After 60, a fresh start: “I decided to become a yoga instructor because I didn’t want to be a forgotten elderly woman.”
Sharone McAllistr, 65, was ready for a change rather than a rest after working as a hairdresser for many years. And she’s only getting started with her yoga classes.
Sharon McAllister’s daughter gushed about yoga so much that McAllister herself was intrigued when she went through the training to become a yoga teacher. She had worked as a hairdresser for years before enrolling with four strangers in a 250-hour intensive yoga teaching course in Spain this year at the age of 65. What do I want to do with the rest of my life? I pondered. What can I provide you? Can I be of any service, or am I simply going to be another invisible old lady? Where she resides in Essex, she has already served as a cover instructor for 10 classes.
“You have your own distinct skills to provide,” her instructor advised her. Though she is still refining her own teaching style, she has observed that the assisted savasana, or corpse pose, she uses to end her classes is very well-liked. During this pose, she offers her class participants postural adjustments for their feet, arms, heads, necks, and shoulders.
I’m used to touching people because I’ve worked in the hair industry. Exchanging energy with touch feels natural and is something I can offer others.
When McAllister was a young girl, her father suggested that she choose a career in hairdressing. He had been schooled by his father, who was a barber himself. In a family photograph from the 1920s, McAllister’s grandfather is shown working in the salon.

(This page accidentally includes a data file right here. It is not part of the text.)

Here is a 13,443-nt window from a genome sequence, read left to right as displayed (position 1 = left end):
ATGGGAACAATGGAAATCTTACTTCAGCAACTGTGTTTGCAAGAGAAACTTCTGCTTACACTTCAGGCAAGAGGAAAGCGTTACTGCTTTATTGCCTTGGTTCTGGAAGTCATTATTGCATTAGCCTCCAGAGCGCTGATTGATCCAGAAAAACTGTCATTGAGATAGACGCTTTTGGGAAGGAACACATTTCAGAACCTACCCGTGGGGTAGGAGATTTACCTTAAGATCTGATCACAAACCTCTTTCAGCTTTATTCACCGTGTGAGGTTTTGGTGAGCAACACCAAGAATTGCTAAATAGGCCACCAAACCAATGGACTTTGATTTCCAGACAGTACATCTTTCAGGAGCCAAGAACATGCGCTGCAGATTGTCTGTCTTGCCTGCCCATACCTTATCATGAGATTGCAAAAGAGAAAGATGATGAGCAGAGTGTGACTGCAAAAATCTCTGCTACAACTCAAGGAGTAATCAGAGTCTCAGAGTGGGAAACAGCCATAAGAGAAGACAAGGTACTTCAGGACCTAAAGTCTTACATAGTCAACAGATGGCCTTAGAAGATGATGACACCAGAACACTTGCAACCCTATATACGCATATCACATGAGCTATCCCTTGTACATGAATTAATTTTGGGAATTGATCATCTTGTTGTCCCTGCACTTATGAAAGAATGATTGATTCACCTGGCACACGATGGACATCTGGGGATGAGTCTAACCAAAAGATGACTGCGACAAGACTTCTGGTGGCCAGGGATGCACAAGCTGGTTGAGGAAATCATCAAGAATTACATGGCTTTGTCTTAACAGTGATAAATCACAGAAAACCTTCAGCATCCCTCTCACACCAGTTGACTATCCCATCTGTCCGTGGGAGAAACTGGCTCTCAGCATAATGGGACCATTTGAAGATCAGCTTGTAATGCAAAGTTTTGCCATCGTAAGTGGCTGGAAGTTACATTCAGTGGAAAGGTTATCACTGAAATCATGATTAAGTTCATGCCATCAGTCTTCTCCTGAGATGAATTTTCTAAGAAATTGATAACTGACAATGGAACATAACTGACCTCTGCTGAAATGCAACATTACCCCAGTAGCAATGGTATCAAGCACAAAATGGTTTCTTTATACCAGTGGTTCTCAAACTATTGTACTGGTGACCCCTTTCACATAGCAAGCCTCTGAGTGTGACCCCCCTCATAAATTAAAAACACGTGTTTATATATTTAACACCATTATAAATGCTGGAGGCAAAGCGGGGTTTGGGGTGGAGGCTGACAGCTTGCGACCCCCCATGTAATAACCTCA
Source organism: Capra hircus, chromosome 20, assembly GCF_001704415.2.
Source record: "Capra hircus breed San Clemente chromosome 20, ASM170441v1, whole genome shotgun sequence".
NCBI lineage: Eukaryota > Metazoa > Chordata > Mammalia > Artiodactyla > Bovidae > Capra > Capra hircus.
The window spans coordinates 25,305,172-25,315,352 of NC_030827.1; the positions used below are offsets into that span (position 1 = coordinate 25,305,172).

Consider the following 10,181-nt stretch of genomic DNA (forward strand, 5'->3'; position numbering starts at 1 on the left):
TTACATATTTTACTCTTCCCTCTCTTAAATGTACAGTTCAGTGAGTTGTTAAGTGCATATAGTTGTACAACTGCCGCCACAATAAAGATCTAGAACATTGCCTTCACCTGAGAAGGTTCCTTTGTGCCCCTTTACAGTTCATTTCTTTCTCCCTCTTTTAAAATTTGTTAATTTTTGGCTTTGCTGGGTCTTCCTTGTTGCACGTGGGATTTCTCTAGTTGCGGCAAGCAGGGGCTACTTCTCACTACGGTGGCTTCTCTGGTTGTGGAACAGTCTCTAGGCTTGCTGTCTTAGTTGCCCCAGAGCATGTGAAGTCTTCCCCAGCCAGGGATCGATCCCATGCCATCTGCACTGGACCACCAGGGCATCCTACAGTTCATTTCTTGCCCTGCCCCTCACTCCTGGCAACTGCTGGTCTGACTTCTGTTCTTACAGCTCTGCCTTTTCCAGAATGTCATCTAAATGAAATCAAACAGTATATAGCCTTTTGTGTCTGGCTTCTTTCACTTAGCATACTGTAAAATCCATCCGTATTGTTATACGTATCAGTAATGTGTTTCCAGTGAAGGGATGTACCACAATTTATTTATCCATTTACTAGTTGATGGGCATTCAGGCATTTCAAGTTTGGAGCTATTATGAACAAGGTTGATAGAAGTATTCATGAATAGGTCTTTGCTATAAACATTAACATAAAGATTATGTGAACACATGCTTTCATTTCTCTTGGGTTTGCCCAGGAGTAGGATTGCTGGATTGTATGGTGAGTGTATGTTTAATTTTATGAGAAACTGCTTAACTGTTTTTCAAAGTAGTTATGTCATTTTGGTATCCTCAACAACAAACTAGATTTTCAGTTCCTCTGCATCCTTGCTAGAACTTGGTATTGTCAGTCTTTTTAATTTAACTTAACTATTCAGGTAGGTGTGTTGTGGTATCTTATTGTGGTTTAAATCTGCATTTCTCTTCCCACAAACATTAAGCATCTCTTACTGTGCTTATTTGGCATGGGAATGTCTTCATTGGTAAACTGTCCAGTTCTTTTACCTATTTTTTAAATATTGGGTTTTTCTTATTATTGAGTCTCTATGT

When McAllister was younger, adults would frequently pat him on the head and say, “I expect you will join the family business.” I would smile at them while gritting my teeth and saying, “No I bloody won’t!” Though I did. And I was quite appreciative of it.
McAllister discovered that she wasn’t cut out for a career in fashion and textile design while finishing her degree. She explains, “I wanted to go out on my own.” With £1,000 and the help of her father, she launched her own salon, Buddies, at the age of 22.
In the 1970s, My fashion hero was Vidal Sassoon. My dissertation was about him. In the small town of Brightlingsea, I had grandiose illusions, she claims. She adorned the salon in cream and brown, added cork tiles to the walls, and hung spider plants from macramé hooks. She styled her hair in a short strawberry blond pixie cut. It was really favorably received. There were no male-only barbers in the area at the time. It was extremely innovative.
McAllister cherished his trips to London. “Back then, you could enroll and attend the Vidal Sassoon school or the Wella school for advanced styling.” She took over her father’s salon once he retired, then she bought a third.
In the 1970s, her brother competed in hairdressing competitions and won the world title. McAllister “was more focused on maintaining community harmony in my area.” Being a hairdresser all my life has been such an honor. You had the most incredible encounters. You engage in the most wonderful discussions.
Three salons, however, proved to be too much. Her two leases expired. Then, in 2008, she fell and shattered her arm. “I was unable to hold scissors or a comb. The salon had to be shut down for three months. In terms of haircuts, that is a long time.
When she returned, she was 53. “It was a different world. I was starting again. And I found that my age went against me. People expect women in hairdressing to be younger. And I wanted to do other things with my life.”
She says, “I like to think that when I’ve done teaching a yoga session, people go out feeling happy, content, delighted, and relaxed. “Those are the exact emotions I wanted customers to have when they left my salon. In exchange, I’ve been able to maintain my body flexible and my mind sharp. It’s been incredible from a physical, emotional, mental, and psychological standpoint. It’s all about the learning journey, she adds of those hairdressing classes from years ago.